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Brian emailed me to ask my advice on getting into a technology career. He states that he doesn’t have the capacity to learn physics and math in order to get a degree in computer science. He is wondering about possibly programming, networking, or even system building.

I’ve talked with several friends who are in the technology field before about this same thing. All of us say the same thing to each other: College helped us get to where we are, but not in a classroom capacity. It’s the things we learned outside of the classroom that helped us the most. My degree is actually in English education. I had planned to become an English teacher. One day when I was student teaching, it just suddenly hit me. I said out loud: “what am I doing? I should be working with computers.” My seventh-grade class sitting in front of me were all, like, “DUH!” I was the last to know.

You are your own person. Follow your heart. Take small or temporary jobs, and see what just clicks for you. If your dream job doesn’t exist, then create it. Will that be easy? Of course not. But in the long run, it’ll be the most rewarding path — trust me on this. I cannot tell you what to study, or even where and how to study it. That has to come from within yourself.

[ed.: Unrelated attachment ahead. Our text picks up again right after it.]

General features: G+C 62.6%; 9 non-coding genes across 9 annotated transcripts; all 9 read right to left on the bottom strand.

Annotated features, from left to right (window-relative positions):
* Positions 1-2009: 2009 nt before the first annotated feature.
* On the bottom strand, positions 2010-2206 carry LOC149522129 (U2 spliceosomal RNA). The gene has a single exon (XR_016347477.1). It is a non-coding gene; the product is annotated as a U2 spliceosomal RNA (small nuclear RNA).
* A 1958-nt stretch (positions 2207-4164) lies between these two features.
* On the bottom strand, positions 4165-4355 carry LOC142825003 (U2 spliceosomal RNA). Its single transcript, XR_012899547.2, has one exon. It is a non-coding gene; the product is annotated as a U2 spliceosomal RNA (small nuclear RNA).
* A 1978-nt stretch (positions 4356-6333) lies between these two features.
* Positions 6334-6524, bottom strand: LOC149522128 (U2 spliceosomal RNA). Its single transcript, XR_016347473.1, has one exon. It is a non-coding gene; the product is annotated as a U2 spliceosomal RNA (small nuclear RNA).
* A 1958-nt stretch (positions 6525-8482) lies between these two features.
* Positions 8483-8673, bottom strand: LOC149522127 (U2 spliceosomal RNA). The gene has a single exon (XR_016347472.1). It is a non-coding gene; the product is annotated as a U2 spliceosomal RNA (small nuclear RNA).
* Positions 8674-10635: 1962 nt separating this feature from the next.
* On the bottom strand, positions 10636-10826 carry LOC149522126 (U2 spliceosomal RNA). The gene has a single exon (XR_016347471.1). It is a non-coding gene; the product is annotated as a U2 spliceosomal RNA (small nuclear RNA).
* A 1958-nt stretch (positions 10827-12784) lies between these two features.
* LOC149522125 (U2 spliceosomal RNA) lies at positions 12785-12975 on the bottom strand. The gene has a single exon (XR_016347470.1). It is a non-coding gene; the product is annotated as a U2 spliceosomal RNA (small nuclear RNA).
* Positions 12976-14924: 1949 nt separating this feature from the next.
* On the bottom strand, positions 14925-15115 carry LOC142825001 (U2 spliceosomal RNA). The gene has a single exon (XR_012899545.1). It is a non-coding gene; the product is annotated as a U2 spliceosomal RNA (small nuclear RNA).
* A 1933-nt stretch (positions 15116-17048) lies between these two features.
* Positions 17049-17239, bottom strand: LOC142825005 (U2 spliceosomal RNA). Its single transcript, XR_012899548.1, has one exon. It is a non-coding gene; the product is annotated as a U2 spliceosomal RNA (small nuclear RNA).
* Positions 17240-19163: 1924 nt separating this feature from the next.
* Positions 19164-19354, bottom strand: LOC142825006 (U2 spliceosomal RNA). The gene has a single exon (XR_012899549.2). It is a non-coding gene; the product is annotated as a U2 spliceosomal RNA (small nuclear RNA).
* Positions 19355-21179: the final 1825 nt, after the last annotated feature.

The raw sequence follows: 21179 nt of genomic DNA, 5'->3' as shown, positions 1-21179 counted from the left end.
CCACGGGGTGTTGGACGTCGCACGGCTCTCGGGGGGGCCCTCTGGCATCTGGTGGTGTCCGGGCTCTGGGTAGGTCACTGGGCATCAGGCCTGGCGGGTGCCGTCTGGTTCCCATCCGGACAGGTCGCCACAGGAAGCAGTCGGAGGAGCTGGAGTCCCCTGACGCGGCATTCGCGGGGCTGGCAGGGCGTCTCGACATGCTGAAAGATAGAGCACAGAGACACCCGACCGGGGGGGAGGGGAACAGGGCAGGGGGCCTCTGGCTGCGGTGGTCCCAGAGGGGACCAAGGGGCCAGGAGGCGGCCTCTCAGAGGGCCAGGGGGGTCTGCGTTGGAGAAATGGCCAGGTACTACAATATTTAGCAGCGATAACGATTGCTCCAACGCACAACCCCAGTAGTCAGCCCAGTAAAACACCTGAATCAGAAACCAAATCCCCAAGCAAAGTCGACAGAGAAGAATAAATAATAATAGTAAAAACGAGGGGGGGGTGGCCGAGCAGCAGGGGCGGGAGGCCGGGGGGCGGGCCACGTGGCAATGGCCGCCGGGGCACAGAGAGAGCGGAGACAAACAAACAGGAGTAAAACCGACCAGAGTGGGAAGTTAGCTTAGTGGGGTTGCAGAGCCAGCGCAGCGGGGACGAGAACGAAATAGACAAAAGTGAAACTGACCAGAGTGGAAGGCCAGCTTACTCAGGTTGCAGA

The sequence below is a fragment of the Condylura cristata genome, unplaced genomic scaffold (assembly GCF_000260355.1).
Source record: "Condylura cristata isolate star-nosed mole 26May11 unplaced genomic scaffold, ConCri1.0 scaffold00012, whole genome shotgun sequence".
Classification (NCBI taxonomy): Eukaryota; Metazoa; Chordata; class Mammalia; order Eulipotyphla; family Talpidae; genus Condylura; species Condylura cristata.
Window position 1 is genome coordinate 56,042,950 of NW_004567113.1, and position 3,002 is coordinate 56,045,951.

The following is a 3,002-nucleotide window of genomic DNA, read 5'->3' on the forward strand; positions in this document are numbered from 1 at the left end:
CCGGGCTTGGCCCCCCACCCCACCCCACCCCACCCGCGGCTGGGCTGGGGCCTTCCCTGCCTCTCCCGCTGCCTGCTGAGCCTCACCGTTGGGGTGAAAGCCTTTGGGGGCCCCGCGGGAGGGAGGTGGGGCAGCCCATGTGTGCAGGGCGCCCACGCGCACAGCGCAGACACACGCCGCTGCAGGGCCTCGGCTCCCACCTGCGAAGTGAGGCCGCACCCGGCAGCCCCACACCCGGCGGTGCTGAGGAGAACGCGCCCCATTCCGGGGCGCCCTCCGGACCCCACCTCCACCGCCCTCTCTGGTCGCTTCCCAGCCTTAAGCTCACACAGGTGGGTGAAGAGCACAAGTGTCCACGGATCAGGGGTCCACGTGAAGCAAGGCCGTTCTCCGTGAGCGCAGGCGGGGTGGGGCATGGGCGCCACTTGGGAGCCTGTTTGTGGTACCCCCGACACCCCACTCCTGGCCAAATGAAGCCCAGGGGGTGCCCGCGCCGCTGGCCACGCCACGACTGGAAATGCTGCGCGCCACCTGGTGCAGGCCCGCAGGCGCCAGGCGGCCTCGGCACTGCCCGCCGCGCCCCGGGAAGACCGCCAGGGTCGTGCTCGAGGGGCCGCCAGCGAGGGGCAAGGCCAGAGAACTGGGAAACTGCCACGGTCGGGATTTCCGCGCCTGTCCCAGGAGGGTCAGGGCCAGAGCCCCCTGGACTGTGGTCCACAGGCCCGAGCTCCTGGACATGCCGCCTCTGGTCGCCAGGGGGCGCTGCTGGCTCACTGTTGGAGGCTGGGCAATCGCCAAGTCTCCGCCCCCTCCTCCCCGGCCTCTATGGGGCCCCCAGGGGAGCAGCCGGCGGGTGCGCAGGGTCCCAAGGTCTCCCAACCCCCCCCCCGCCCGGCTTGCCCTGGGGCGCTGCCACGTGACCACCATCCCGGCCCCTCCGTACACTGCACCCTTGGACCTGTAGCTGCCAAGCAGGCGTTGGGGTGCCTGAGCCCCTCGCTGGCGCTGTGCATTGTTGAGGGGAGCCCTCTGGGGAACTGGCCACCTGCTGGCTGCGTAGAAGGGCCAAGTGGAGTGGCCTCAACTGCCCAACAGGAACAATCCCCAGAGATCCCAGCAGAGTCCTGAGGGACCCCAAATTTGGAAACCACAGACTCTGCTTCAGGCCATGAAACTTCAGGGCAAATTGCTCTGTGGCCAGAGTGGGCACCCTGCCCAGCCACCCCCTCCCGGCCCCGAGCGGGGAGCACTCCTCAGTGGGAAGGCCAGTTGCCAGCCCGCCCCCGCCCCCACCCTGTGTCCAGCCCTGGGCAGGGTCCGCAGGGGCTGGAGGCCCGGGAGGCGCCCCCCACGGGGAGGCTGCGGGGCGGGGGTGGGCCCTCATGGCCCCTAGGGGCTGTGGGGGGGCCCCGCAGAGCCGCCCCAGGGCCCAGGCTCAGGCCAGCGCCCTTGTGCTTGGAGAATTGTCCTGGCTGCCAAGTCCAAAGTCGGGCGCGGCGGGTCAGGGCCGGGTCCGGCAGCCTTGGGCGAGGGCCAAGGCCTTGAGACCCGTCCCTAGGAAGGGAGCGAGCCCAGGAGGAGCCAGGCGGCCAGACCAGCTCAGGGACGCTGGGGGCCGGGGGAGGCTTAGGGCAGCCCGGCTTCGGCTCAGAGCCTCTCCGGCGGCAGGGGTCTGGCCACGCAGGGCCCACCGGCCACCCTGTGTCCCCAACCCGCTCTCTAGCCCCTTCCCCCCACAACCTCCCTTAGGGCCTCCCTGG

If you’re interested in programming, though, I’d like to recommend Squeak. Squeak is a modern, Open Source full-featured implementation of the powerful Smalltalk programming language and environment. Squeak is highly-portable — even its virtual machine is written entirely in Smalltalk making it easy to debug, analyze, and change. Squeak is the vehicle for a wide range of projects from multimedia applications and educational platforms to commercial Web application development. It’s an excellent beginning point for learning programming, aimed at kids and teens. Don’t want to learn something for “kids,” eh? Remember: start slowly. Baby steps are key.

If you have OS X, another good program to try out is Automator. Start creating workflows more easily than ever. Starting Points automatically displays a sheet in new workflow windows, from which you choose categories representing the things you want to do. Then select options from contextual pop-up menus.

I’m not the person you should be asking for career advice. The person you should be asking is the one you look at in the mirror. Take control of your future, and your destiny.

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